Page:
September 2016
Volume 57, Issue 12
Open Access
ARVO Annual Meeting Abstract  |   September 2016
Non-damaging Retinal Laser Therapy for Treatment of Macular Telangiectasia
Author Affiliations & Notes
  • Daniel Lavinsky
    Department of Ophthalmology , UFRGS, Porto Alegre, Brazil
  • Daniel V Palanker
    Department of Ophthalmology /Hansen Experimental Physics Laboratory,, Stanford University , Stanford, California, United States
  • Footnotes
    Commercial Relationships   Daniel Lavinsky, TMLS (C); Daniel Palanker, TMLS (C), TMLS (P)
  • Footnotes
    Support  none
Investigative Ophthalmology & Visual Science September 2016, Vol.57, 5858. doi:
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      Daniel Lavinsky, Daniel V Palanker; Non-damaging Retinal Laser Therapy for Treatment of Macular Telangiectasia. Invest. Ophthalmol. Vis. Sci. 2016;57(12):5858.

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      © ARVO (1962-2015); The Authors (2016-present)

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Purpose : To assess safety and clinical efficacy of the non-damaging retinal laser therapy (NRT) for treatment of macular telangiectasia type 2 (MacTel 2).

Methods : Ten eyes of 5 patients with MacTel 2 were treated with the PASCAL (TMLS, USA) at 577nm wavelength, using 200μm retinal spot sizes. Using EndPoint Management (EpM) software the laser power was first titrated for a barely visible burn with 15ms pulses, which was defined as a 100% energy. Treatment was then applied over the area of leakage based on fluorescein angiography (FA), using 30% pulse energy and spot spacing of 0.25 beam diameter. Changes in ETDRS best corrected visual acuity and in OCT appearance of the retina were measured over 12 months follow-up. Pre- and post-treatment FA and fundus autofluorescence (FAF) were also assessed.

Results : Unlike the natural course of MacTel, the central macular thickness in the treated eyes did not decrease during the follow-up period: it went from 246+/-13 μm at baseline to 241+/-14 μm (p=0.48) at 1 year. The inner and outer retinal lacunae significantly decreased in 80% of the eyes, while the central outer nuclear layer thickness remained the same as at baseline: 68+/-6 μm vs. 69+/-8 μm, suggesting that the decreased cavitation was not due to collapse of the tissue. In one patient with completely missing outer nuclear layer and IS/OS junction line near the fovea at baseline, the outer nuclear layer was partially restored and the ELM and IS/OS line reappeared 5 months after the treatment, and remained through the follow-up period. Visual acuity improved, on average, from 20/40 at baseline to 20/25 at one year. Four out of five patients were retreated once during the follow-up period due to persistent lacunae. No tissue damage due to NRT could be detected ophthalmoscopically, nor with FA, OCT or FAF.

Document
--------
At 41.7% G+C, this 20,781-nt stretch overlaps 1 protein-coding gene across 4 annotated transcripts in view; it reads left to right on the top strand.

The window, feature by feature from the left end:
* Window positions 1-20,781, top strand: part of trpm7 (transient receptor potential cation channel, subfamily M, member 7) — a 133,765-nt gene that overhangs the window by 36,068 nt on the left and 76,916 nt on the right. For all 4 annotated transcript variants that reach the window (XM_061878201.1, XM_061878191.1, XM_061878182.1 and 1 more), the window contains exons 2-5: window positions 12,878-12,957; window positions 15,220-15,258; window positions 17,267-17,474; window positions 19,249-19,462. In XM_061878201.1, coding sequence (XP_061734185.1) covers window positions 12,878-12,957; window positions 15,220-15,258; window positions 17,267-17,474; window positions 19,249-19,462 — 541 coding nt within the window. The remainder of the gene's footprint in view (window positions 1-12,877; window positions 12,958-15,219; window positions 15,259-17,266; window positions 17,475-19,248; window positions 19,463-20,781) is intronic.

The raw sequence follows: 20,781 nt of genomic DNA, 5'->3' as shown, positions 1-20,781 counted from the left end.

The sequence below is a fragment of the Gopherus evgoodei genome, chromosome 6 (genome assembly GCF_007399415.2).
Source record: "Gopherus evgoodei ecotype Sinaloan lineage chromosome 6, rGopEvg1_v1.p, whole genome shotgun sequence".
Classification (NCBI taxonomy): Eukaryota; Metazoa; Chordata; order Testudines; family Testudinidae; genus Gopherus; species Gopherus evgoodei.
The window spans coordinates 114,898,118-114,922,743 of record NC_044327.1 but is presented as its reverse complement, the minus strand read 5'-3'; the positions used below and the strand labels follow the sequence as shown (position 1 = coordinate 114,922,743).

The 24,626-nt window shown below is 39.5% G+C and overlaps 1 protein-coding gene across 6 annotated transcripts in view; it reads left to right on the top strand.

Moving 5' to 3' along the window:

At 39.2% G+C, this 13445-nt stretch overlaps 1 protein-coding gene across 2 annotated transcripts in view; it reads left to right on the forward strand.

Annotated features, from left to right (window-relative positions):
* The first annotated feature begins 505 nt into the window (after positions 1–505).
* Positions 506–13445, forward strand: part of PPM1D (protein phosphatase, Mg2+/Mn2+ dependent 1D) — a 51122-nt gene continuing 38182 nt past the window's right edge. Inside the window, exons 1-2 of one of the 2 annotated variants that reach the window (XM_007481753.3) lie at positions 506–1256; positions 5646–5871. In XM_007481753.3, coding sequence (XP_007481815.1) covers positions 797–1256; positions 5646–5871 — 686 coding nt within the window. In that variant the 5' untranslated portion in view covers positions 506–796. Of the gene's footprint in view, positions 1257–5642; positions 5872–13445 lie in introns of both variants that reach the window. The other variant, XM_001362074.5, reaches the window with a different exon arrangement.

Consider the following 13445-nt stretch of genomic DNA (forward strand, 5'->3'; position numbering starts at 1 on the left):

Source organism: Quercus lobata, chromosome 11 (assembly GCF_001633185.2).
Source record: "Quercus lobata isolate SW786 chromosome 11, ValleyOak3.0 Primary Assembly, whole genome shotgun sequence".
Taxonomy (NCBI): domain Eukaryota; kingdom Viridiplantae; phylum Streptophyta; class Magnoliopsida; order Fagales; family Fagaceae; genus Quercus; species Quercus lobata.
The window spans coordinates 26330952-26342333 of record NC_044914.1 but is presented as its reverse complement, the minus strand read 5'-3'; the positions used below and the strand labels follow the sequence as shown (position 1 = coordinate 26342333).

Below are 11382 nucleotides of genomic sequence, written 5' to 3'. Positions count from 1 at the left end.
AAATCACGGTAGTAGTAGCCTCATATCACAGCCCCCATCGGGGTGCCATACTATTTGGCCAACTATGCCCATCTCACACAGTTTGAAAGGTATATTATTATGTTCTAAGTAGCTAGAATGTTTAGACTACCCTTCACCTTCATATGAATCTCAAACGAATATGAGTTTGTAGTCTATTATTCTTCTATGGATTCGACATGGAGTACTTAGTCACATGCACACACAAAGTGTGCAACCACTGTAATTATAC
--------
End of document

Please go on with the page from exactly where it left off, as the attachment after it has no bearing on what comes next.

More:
Conclusions : NRT at 30% energy on EpM scale was safe, and resulted in improved visual acuity, partial restoration of the retina and stabilization of the disease in patients with MacTel 2. Lack of tissue damage allows high density treatment even in the fovea to boost therapeutic response, and periodic retreatment without cumulative scaring characteristic of conventional photocoagulation. Recent findings of HSP and GFAP expression after NRT suggests that this technique could activate endogenous mechanisms of neuroprotection and restoration. Larger controlled randomized clinical trials are warranted to confirm these results.

This is an abstract that was submitted for the 2016 ARVO Annual Meeting, held in Seattle, Wash., May 1-5, 2016.


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